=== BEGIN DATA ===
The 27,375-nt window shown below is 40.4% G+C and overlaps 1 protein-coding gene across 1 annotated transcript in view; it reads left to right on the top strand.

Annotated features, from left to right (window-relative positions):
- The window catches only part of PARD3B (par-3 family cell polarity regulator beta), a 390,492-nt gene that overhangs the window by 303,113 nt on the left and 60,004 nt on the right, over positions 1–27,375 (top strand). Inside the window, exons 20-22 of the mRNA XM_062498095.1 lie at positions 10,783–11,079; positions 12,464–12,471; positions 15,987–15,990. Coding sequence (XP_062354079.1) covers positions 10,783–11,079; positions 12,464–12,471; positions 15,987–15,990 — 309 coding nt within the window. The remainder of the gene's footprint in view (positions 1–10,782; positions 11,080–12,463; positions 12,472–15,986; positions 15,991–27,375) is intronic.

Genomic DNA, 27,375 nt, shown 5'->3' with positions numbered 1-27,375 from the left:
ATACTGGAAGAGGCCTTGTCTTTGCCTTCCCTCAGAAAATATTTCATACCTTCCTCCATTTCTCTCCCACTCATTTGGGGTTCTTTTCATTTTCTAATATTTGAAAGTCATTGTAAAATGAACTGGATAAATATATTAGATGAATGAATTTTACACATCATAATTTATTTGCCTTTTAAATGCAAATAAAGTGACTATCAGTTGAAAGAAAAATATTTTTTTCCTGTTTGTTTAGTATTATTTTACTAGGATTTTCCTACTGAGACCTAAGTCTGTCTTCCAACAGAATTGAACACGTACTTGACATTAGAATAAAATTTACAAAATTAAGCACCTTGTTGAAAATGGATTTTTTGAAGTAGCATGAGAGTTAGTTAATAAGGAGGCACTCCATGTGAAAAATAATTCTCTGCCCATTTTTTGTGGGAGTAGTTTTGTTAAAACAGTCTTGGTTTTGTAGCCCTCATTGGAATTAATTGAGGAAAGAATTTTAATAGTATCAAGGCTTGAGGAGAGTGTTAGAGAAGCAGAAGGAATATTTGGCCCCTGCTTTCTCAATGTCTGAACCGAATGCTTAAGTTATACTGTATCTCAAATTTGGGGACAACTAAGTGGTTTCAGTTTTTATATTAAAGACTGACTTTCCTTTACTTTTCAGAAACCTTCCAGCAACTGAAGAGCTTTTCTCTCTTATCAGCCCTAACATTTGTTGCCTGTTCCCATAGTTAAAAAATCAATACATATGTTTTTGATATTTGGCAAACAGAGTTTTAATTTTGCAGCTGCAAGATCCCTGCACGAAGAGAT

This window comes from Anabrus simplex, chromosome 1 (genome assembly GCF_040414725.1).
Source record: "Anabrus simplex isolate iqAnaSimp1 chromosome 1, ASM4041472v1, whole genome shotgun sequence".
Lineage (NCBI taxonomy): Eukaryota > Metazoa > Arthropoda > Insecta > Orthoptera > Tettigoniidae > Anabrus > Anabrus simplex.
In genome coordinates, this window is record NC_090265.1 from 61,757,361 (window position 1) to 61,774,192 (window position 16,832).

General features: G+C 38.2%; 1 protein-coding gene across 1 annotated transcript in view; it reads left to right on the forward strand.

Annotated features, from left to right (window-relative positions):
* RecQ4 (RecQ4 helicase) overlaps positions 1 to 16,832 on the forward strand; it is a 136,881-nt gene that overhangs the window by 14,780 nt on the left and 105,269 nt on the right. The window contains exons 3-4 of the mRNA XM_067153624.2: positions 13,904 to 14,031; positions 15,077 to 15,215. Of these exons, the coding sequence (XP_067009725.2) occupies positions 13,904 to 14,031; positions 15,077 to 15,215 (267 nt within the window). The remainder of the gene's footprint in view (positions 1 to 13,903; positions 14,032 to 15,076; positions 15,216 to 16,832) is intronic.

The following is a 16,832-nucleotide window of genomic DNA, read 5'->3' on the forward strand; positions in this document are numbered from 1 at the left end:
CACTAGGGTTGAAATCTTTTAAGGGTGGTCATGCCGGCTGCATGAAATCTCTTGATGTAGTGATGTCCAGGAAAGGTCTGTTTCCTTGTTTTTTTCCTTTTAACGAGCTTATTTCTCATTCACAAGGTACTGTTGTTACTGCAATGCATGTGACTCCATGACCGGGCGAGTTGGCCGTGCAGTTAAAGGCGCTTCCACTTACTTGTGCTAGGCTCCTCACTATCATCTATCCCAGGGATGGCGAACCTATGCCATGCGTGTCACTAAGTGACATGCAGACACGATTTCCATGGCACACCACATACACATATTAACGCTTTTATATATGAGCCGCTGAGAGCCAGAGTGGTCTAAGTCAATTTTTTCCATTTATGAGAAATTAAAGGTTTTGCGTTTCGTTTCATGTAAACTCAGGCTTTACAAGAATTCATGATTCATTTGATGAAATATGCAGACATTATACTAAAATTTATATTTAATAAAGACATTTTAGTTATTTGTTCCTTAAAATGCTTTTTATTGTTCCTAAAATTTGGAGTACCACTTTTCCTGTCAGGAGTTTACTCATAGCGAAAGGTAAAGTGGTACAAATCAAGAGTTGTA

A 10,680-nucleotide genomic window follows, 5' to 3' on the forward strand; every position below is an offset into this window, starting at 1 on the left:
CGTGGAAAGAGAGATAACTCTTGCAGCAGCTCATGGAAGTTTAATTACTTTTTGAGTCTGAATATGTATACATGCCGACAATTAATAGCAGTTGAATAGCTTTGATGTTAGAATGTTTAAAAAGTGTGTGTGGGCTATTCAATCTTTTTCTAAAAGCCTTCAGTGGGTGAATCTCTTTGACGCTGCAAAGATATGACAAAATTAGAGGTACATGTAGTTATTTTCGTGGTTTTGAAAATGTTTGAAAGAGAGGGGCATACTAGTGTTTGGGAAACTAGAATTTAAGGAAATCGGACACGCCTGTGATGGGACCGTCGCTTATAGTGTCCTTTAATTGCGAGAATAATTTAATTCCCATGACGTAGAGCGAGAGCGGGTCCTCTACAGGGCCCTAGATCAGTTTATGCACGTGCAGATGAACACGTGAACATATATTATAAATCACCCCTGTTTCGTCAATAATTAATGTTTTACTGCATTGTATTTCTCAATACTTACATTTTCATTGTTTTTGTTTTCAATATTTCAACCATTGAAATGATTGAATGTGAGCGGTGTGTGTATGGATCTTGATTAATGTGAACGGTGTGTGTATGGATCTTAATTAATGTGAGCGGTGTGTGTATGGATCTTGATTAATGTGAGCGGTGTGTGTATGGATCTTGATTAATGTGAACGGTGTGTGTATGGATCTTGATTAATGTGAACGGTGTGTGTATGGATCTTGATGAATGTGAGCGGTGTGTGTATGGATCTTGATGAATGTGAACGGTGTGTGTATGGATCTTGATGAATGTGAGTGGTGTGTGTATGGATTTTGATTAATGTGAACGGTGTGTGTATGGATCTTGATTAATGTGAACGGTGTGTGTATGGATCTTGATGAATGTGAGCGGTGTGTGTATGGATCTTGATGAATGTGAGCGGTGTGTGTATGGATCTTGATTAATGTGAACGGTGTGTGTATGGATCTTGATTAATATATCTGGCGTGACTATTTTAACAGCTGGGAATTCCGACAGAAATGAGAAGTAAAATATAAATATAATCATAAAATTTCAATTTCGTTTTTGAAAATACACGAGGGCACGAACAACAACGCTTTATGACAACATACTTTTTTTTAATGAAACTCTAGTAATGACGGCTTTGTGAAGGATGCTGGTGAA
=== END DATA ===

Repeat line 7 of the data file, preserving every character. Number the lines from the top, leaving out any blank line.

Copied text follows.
Source record: "Anabrus simplex isolate iqAnaSimp1 chromosome 1, ASM4041472v1, whole genome shotgun sequence".